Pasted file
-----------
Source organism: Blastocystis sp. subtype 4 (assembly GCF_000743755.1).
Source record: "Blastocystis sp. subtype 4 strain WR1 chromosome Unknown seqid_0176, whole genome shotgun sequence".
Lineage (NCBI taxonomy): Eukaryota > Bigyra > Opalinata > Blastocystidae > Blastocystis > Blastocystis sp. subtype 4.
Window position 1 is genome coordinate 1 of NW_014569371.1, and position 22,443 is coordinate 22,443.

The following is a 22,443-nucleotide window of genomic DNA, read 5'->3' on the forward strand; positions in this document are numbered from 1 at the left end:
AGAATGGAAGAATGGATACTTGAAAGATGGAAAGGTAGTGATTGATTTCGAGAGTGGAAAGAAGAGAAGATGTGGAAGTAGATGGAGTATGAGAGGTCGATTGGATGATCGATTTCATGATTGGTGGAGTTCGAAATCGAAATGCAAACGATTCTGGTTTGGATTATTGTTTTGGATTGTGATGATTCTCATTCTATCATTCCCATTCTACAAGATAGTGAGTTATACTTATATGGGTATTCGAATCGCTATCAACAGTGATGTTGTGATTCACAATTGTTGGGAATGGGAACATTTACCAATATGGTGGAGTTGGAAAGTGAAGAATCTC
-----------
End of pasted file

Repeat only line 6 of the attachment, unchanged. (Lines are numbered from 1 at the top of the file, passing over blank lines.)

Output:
AGAATGGAAGAATGGATACTTGAAAGATGGAAAGGTAGTGATTGATTTCGAGAGTGGAAAGAAGAGAAGATGTGGAAGTAGATGGAGTATGAGAGGTCGATTGGATGATCGATTTCATGATTGGTGGAGTTCGAAATCGAAATGCAAACGATTCTGGTTTGGATTATTGTTTTGGATTGTGATGATTCTCATTCTATCATTCCCATTCTACAAGATAGTGAGTTATACTTATATGGGTATTCGAATCGCTATCAACAGTGATGTTGTGATTCACAATTGTTGGGAATGGGAACATTTACCAATATGGTGGAGTTGGAAAGTGAAGAATCTC